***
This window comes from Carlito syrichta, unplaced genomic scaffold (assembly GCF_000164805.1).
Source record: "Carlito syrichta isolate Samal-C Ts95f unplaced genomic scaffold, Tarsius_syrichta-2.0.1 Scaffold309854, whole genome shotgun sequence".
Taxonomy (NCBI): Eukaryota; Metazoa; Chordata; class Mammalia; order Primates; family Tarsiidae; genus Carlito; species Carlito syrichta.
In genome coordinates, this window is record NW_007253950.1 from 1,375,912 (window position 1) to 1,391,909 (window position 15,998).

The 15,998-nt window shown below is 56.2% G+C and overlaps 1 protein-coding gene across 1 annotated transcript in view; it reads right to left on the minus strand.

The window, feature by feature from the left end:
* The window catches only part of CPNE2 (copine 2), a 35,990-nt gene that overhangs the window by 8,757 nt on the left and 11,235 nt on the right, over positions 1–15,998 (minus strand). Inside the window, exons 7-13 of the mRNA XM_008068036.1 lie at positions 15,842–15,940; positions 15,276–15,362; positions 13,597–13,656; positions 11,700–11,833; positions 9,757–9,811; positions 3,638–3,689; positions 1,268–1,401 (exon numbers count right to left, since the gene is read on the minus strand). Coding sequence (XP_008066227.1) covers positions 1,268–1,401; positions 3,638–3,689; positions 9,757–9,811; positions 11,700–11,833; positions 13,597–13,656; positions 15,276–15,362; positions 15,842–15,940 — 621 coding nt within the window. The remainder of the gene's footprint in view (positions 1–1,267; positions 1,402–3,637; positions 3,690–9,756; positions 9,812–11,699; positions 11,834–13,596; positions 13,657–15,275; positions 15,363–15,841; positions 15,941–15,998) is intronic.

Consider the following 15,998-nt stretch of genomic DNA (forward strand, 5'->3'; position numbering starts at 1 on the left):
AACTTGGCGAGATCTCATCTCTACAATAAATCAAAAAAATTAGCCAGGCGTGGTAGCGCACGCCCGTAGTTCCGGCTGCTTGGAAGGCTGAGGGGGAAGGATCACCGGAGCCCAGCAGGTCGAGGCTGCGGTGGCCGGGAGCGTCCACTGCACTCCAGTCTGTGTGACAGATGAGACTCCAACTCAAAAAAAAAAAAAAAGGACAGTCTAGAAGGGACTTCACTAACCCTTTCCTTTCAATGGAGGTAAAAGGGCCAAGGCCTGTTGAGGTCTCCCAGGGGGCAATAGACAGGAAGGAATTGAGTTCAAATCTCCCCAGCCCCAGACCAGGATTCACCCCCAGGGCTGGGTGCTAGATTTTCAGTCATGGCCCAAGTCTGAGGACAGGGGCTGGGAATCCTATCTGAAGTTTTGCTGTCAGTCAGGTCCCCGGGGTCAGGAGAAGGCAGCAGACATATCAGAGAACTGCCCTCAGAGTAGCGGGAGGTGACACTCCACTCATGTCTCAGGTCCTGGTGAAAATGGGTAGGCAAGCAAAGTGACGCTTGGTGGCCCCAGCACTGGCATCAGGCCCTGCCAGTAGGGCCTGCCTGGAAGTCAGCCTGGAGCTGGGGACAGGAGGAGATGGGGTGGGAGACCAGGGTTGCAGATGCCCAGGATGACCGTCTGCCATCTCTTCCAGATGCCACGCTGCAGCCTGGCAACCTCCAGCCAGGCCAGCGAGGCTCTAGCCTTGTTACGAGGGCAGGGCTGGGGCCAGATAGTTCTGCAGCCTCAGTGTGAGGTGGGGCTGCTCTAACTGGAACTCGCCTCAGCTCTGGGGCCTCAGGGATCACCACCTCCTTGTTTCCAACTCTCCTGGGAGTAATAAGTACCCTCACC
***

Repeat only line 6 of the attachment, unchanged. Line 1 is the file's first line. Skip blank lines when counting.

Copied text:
The window, feature by feature from the left end: